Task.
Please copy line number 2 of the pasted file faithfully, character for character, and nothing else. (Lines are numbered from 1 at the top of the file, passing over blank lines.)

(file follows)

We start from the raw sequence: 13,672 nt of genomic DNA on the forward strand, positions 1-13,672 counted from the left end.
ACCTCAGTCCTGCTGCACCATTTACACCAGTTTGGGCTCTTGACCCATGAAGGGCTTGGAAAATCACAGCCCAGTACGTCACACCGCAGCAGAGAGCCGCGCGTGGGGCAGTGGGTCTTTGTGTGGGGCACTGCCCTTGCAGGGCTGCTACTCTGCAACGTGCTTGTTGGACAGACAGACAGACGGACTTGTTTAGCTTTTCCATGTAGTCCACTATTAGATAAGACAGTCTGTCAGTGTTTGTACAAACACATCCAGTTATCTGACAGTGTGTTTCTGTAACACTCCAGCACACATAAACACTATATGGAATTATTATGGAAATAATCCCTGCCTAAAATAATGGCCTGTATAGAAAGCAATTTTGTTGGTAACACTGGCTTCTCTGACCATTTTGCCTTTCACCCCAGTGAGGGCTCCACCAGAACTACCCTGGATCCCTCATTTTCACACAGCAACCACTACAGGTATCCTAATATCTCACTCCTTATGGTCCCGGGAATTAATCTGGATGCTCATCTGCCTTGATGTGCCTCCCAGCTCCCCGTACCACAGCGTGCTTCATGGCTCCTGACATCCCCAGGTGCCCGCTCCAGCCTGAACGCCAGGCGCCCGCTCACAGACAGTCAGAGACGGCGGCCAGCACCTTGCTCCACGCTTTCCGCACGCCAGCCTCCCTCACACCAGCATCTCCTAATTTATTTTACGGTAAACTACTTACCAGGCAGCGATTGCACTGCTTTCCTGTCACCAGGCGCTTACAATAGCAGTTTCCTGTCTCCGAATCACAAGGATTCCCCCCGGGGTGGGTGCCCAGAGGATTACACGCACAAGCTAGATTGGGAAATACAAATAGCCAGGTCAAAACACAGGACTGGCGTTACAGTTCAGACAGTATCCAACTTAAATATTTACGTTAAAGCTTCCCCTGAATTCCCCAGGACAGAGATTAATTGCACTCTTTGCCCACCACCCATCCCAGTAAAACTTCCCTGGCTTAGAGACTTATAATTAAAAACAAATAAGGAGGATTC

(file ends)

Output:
ACCTCAGTCCTGCTGCACCATTTACACCAGTTTGGGCTCTTGACCCATGAAGGGCTTGGAAAATCACAGCCCAGTACGTCACACCGCAGCAGAGAGCCGCGCGTGGGGCAGTGGGTCTTTGTGTGGGGCACTGCCCTTGCAGGGCTGCTACTCTGCAACGTGCTTGTTGGACAGACAGACAGACGGACTTGTTTAGCTTTTCCATGTAGTCCACTATTAGATAAGACAGTCTGTCAGTGTTTGTACAAACACATCCAGTTATCTGACAGTGTGTTTCTGTAACACTCCAGCACACATAAACACTATATGGAATTATTATGGAAATAATCCCTGCCTAAAATAATGGCCTGTATAGAAAGCAATTTTGTTGGTAACACTGGCTTCTCTGACCATTTTGCCTTTCACCCCAGTGAGGGCTCCACCAGAACTACCCTGGATCCCTCATTTTCACACAGCAACCACTACAGGTATCCTAATATCTCACTCCTTATGGTCCCGGGAATTAATCTGGATGCTCATCTGCCTTGATGTGCCTCCCAGCTCCCCGTACCACAGCGTGCTTCATGGCTCCTGACATCCCCAGGTGCCCGCTCCAGCCTGAACGCCAGGCGCCCGCTCACAGACAGTCAGAGACGGCGGCCAGCACCTTGCTCCACGCTTTCCGCACGCCAGCCTCCCTCACACCAGCATCTCCTAATTTATTTTACGGTAAACTACTTACCAGGCAGCGATTGCACTGCTTTCCTGTCACCAGGCGCTTACAATAGCAGTTTCCTGTCTCCGAATCACAAGGATTCCCCCCGGGGTGGGTGCCCAGAGGATTACACGCACAAGCTAGATTGGGAAATACAAATAGCCAGGTCAAAACACAGGACTGGCGTTACAGTTCAGACAGTATCCAACTTAAATATTTACGTTAAAGCTTCCCCTGAATTCCCCAGGACAGAGATTAATTGCACTCTTTGCCCACCACCCATCCCAGTAAAACTTCCCTGGCTTAGAGACTTATAATTAAAAACAAATAAGGAGGATTC